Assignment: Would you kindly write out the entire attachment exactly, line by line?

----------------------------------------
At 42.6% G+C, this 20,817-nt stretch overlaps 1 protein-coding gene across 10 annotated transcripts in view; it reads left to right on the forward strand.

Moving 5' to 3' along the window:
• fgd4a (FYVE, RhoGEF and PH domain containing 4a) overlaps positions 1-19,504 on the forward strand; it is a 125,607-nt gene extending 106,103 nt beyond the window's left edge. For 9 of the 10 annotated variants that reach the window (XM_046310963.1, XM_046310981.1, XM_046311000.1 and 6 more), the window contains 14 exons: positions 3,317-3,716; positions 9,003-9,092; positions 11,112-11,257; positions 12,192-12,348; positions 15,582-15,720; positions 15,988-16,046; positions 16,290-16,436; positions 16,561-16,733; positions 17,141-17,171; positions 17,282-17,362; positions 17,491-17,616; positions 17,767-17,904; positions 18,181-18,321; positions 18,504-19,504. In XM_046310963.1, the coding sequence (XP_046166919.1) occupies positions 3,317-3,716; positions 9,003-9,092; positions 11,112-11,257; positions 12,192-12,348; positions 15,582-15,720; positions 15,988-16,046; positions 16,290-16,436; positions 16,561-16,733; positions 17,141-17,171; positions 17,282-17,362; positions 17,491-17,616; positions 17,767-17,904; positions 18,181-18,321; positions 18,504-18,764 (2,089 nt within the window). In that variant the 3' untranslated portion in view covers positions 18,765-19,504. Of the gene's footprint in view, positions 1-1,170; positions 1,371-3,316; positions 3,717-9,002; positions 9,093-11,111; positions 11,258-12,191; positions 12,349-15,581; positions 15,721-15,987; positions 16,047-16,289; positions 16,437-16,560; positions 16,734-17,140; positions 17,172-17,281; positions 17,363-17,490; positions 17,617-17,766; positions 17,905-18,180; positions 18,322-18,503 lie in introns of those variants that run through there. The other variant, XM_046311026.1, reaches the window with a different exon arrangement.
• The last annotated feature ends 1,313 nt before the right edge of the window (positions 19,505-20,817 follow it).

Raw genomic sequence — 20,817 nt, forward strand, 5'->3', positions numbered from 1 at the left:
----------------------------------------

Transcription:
At 42.6% G+C, this 20,817-nt stretch overlaps 1 protein-coding gene across 10 annotated transcripts in view; it reads left to right on the forward strand.

Moving 5' to 3' along the window:
• fgd4a (FYVE, RhoGEF and PH domain containing 4a) overlaps positions 1-19,504 on the forward strand; it is a 125,607-nt gene extending 106,103 nt beyond the window's left edge. For 9 of the 10 annotated variants that reach the window (XM_046310963.1, XM_046310981.1, XM_046311000.1 and 6 more), the window contains 14 exons: positions 3,317-3,716; positions 9,003-9,092; positions 11,112-11,257; positions 12,192-12,348; positions 15,582-15,720; positions 15,988-16,046; positions 16,290-16,436; positions 16,561-16,733; positions 17,141-17,171; positions 17,282-17,362; positions 17,491-17,616; positions 17,767-17,904; positions 18,181-18,321; positions 18,504-19,504. In XM_046310963.1, the coding sequence (XP_046166919.1) occupies positions 3,317-3,716; positions 9,003-9,092; positions 11,112-11,257; positions 12,192-12,348; positions 15,582-15,720; positions 15,988-16,046; positions 16,290-16,436; positions 16,561-16,733; positions 17,141-17,171; positions 17,282-17,362; positions 17,491-17,616; positions 17,767-17,904; positions 18,181-18,321; positions 18,504-18,764 (2,089 nt within the window). In that variant the 3' untranslated portion in view covers positions 18,765-19,504. Of the gene's footprint in view, positions 1-1,170; positions 1,371-3,316; positions 3,717-9,002; positions 9,093-11,111; positions 11,258-12,191; positions 12,349-15,581; positions 15,721-15,987; positions 16,047-16,289; positions 16,437-16,560; positions 16,734-17,140; positions 17,172-17,281; positions 17,363-17,490; positions 17,617-17,766; positions 17,905-18,180; positions 18,322-18,503 lie in introns of those variants that run through there. The other variant, XM_046311026.1, reaches the window with a different exon arrangement.
• The last annotated feature ends 1,313 nt before the right edge of the window (positions 19,505-20,817 follow it).

Raw genomic sequence — 20,817 nt, forward strand, 5'->3', positions numbered from 1 at the left: